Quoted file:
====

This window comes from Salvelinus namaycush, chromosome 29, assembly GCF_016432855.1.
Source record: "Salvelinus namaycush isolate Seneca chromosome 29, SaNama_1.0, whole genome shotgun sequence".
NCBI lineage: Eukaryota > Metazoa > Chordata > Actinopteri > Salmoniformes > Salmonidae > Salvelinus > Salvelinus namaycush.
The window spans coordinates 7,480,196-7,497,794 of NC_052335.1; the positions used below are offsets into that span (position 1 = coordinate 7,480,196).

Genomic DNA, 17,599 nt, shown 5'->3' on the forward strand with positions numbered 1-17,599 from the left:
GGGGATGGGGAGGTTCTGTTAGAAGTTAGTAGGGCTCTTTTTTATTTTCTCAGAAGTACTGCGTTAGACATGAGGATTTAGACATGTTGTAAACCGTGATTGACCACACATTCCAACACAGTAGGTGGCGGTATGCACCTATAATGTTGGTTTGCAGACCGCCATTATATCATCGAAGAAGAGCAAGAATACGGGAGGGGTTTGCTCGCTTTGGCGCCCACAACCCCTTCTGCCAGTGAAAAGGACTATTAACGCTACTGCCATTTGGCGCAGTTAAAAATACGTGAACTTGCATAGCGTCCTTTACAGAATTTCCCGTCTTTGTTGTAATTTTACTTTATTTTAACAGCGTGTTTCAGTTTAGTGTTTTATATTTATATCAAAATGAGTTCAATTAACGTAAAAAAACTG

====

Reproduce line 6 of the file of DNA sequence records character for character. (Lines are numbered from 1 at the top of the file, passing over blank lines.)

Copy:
GGGGATGGGGAGGTTCTGTTAGAAGTTAGTAGGGCTCTTTTTTATTTTCTCAGAAGTACTGCGTTAGACATGAGGATTTAGACATGTTGTAAACCGTGATTGACCACACATTCCAACACAGTAGGTGGCGGTATGCACCTATAATGTTGGTTTGCAGACCGCCATTATATCATCGAAGAAGAGCAAGAATACGGGAGGGGTTTGCTCGCTTTGGCGCCCACAACCCCTTCTGCCAGTGAAAAGGACTATTAACGCTACTGCCATTTGGCGCAGTTAAAAATACGTGAACTTGCATAGCGTCCTTTACAGAATTTCCCGTCTTTGTTGTAATTTTACTTTATTTTAACAGCGTGTTTCAGTTTAGTGTTTTATATTTATATCAAAATGAGTTCAATTAACGTAAAAAAACTG